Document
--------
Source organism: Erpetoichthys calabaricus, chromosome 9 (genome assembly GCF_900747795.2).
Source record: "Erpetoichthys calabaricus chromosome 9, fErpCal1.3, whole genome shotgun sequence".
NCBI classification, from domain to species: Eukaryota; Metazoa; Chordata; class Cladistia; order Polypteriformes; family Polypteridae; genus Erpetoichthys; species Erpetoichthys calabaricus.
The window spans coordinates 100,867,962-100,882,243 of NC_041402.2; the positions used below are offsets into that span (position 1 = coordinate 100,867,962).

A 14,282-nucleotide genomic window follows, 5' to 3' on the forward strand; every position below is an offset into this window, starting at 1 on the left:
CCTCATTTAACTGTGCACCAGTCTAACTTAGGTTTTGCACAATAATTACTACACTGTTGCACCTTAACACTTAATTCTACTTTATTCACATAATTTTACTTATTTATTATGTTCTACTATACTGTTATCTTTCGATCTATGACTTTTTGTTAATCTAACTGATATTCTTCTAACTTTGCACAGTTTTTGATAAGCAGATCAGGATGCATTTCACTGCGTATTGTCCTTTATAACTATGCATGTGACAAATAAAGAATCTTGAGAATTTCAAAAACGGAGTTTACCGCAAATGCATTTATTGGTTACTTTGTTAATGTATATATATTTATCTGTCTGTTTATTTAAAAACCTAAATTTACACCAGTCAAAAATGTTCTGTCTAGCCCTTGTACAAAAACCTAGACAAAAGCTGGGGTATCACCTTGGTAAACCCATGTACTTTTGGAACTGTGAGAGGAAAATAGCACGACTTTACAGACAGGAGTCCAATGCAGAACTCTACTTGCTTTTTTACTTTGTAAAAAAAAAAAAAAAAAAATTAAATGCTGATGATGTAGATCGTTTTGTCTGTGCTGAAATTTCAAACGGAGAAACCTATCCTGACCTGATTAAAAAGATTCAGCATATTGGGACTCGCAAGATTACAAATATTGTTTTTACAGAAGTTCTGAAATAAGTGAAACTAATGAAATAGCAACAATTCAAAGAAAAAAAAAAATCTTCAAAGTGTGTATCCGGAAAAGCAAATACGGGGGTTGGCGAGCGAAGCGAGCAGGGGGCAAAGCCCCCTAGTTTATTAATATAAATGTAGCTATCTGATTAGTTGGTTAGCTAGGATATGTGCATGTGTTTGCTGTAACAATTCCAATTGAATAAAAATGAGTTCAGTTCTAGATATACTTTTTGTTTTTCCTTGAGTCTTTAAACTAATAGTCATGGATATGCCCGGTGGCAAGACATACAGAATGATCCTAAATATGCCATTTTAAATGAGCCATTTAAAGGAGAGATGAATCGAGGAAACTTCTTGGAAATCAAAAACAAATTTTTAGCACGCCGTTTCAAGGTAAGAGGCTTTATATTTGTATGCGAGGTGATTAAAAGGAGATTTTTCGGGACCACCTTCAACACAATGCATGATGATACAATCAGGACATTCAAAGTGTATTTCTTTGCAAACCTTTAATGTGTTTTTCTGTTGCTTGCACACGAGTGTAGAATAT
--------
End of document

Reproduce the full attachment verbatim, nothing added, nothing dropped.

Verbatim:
Source organism: Erpetoichthys calabaricus, chromosome 9 (genome assembly GCF_900747795.2).
Source record: "Erpetoichthys calabaricus chromosome 9, fErpCal1.3, whole genome shotgun sequence".
NCBI classification, from domain to species: Eukaryota; Metazoa; Chordata; class Cladistia; order Polypteriformes; family Polypteridae; genus Erpetoichthys; species Erpetoichthys calabaricus.
The window spans coordinates 100,867,962-100,882,243 of NC_041402.2; the positions used below are offsets into that span (position 1 = coordinate 100,867,962).

A 14,282-nucleotide genomic window follows, 5' to 3' on the forward strand; every position below is an offset into this window, starting at 1 on the left:
CCTCATTTAACTGTGCACCAGTCTAACTTAGGTTTTGCACAATAATTACTACACTGTTGCACCTTAACACTTAATTCTACTTTATTCACATAATTTTACTTATTTATTATGTTCTACTATACTGTTATCTTTCGATCTATGACTTTTTGTTAATCTAACTGATATTCTTCTAACTTTGCACAGTTTTTGATAAGCAGATCAGGATGCATTTCACTGCGTATTGTCCTTTATAACTATGCATGTGACAAATAAAGAATCTTGAGAATTTCAAAAACGGAGTTTACCGCAAATGCATTTATTGGTTACTTTGTTAATGTATATATATTTATCTGTCTGTTTATTTAAAAACCTAAATTTACACCAGTCAAAAATGTTCTGTCTAGCCCTTGTACAAAAACCTAGACAAAAGCTGGGGTATCACCTTGGTAAACCCATGTACTTTTGGAACTGTGAGAGGAAAATAGCACGACTTTACAGACAGGAGTCCAATGCAGAACTCTACTTGCTTTTTTACTTTGTAAAAAAAAAAAAAAAAAAATTAAATGCTGATGATGTAGATCGTTTTGTCTGTGCTGAAATTTCAAACGGAGAAACCTATCCTGACCTGATTAAAAAGATTCAGCATATTGGGACTCGCAAGATTACAAATATTGTTTTTACAGAAGTTCTGAAATAAGTGAAACTAATGAAATAGCAACAATTCAAAGAAAAAAAAAAATCTTCAAAGTGTGTATCCGGAAAAGCAAATACGGGGGTTGGCGAGCGAAGCGAGCAGGGGGCAAAGCCCCCTAGTTTATTAATATAAATGTAGCTATCTGATTAGTTGGTTAGCTAGGATATGTGCATGTGTTTGCTGTAACAATTCCAATTGAATAAAAATGAGTTCAGTTCTAGATATACTTTTTGTTTTTCCTTGAGTCTTTAAACTAATAGTCATGGATATGCCCGGTGGCAAGACATACAGAATGATCCTAAATATGCCATTTTAAATGAGCCATTTAAAGGAGAGATGAATCGAGGAAACTTCTTGGAAATCAAAAACAAATTTTTAGCACGCCGTTTCAAGGTAAGAGGCTTTATATTTGTATGCGAGGTGATTAAAAGGAGATTTTTCGGGACCACCTTCAACACAATGCATGATGATACAATCAGGACATTCAAAGTGTATTTCTTTGCAAACCTTTAATGTGTTTTTCTGTTGCTTGCACACGAGTGTAGAATAT